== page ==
What may at first seem a crude division into 7 scenes of Peace in Part 1 and 6 scenes of War in Part 2 reveals itself in performance as a much more subtle distillation of the central threads of Tolstoy’s epic novel. Inevitably, Tolstoy’s minutely observed detail and profound philosophy are diminished, but it is remarkable how much is retained. The contrast of the old-fashioned Russian aristocratic Rostov household in Scene 3 with the worldly French ambience of Hélène Bezukhov’s salon in Scene 4 of Part 1 prefigures the contrasts between the Russian and French army encampments in Part 2. The shadow of impending war hangs over Part 1 and the news of Napoleon’s invasion provides a stunning curtain to the act. The journey towards enlightenment of the peace-loving intellectual Pierre Bezukhov becomes the philosophical thread which holds together the depiction of war in Part 2. Pierre’s unlikely friendship with the destitute peasant Platon Karatayev on the road to Smolensk becomes the counterpart to the reunion of Natasha with the dying Andrey.

Andrey’s lyrical outpouring beneath the peaceful night sky of the opera’s first scene is a gift to baritones, but it is Natasha who dominates Part 1. Her fresh innocence with her sister Sonya is established from the opening; the enchantment of her first ball, where her shyness melts into the burgeoning of love; her susceptibility to Anatol Kuragin’s seductive flattery; her humiliation at the Bolkonsky household; and still more the yearning sense that she has lost her youth and all that is dearest to her; the long lines of melody which express her conflicting emotions make this role one the most beloved in the soprano’s repertory, comparable to Tatyana in Onegin.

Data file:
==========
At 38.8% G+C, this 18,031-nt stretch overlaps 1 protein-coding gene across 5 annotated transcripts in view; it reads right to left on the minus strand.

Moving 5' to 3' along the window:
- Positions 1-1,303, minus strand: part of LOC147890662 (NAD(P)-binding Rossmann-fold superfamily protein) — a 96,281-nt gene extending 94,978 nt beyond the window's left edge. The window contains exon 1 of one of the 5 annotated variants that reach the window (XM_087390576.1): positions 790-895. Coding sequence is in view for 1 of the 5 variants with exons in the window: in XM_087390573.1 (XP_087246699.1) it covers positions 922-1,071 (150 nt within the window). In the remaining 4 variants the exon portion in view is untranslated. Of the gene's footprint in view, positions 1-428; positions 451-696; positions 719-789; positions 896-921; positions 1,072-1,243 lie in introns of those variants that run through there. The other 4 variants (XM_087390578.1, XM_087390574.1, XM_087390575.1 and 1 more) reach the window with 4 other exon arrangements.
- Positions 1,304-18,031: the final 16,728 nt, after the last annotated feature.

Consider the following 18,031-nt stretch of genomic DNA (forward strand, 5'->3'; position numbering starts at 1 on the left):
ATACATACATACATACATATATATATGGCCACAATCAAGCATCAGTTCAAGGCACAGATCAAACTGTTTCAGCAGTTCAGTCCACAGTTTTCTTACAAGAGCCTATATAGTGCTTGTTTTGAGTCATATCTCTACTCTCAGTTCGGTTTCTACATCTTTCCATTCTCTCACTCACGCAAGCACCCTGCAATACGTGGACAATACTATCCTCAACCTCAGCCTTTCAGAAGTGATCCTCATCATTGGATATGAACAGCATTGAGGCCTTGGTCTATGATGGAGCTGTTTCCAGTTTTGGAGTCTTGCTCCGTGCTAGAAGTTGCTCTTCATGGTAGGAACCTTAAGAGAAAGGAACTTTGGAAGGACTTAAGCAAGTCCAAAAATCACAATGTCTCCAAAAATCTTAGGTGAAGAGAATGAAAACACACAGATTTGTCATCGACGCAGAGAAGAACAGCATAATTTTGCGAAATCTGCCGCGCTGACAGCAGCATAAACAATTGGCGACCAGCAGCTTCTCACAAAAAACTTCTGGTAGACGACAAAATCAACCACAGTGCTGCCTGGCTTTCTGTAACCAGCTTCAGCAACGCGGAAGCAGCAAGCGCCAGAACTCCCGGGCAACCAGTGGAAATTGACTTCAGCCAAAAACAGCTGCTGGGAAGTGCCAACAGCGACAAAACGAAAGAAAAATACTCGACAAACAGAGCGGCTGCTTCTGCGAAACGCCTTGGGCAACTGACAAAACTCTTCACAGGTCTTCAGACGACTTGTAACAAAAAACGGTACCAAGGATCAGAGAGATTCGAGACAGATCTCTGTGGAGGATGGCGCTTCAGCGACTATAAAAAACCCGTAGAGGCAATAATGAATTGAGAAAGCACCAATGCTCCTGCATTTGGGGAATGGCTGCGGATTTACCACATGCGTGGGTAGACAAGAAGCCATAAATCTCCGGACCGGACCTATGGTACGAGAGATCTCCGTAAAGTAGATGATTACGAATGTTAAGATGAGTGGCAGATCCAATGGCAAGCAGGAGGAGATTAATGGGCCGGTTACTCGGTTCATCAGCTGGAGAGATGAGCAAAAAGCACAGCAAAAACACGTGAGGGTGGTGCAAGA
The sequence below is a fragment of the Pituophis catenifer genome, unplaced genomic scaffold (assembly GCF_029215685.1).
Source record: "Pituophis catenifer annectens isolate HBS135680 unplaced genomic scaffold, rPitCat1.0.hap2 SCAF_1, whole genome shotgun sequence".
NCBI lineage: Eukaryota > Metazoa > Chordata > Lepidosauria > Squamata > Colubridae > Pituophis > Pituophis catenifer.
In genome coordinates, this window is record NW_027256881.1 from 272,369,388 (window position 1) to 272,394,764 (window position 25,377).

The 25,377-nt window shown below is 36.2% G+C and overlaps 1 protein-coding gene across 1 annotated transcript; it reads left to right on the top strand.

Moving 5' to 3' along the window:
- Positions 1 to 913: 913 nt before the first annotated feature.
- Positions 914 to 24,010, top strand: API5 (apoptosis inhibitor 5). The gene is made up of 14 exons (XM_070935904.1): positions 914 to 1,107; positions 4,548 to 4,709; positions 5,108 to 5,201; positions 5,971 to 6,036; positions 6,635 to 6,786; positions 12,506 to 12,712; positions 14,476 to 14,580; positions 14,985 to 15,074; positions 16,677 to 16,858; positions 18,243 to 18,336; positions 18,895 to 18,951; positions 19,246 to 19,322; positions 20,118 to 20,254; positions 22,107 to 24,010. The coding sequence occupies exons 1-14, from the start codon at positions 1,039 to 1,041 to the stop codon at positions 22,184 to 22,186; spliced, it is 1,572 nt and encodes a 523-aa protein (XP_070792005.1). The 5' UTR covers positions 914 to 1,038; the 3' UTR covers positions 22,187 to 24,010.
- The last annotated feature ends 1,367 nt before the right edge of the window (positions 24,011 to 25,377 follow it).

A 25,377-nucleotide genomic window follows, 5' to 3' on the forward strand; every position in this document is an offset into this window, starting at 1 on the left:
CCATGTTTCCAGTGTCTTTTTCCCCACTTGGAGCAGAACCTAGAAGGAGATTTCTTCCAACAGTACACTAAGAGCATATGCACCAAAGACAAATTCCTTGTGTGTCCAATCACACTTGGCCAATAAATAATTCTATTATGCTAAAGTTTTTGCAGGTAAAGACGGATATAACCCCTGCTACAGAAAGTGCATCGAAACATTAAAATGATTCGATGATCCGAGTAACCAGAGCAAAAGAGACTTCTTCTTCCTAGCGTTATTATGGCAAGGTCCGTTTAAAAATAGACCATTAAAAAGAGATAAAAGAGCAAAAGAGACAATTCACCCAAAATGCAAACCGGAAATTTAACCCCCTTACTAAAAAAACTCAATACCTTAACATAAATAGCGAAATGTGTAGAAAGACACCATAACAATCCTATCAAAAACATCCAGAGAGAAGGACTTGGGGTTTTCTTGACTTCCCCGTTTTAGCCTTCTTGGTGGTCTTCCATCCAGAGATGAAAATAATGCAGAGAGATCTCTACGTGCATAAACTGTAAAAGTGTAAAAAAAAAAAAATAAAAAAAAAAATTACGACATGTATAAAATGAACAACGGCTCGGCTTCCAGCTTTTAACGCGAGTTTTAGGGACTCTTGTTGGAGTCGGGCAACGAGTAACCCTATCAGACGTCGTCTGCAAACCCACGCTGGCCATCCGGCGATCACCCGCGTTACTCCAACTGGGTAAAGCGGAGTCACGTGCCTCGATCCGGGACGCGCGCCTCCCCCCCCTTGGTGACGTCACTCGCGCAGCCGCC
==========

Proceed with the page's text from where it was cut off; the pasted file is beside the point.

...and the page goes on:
The fates of Andrey and Natasha become subsidiary to the war effort in Part 2. One marvels instead at the skill with which Prokofiev draws the growing irritation of the cold Napoleon; the different characters of the Russian generals sketched in only a few lines; the devastation of Moscow in flames; the bitter winter of the great retreat. The model is Musorgsky, with his juxtaposition of contrasting scenes. Yet, when you listen to the hauntingly insistent Tolstoyan ‘pi-ti-pi-ti-pi-ti’ of the off-stage chorus, while Natasha begs forgiveness of the dying Andrey, you recognise the unique voice of Prokofiev.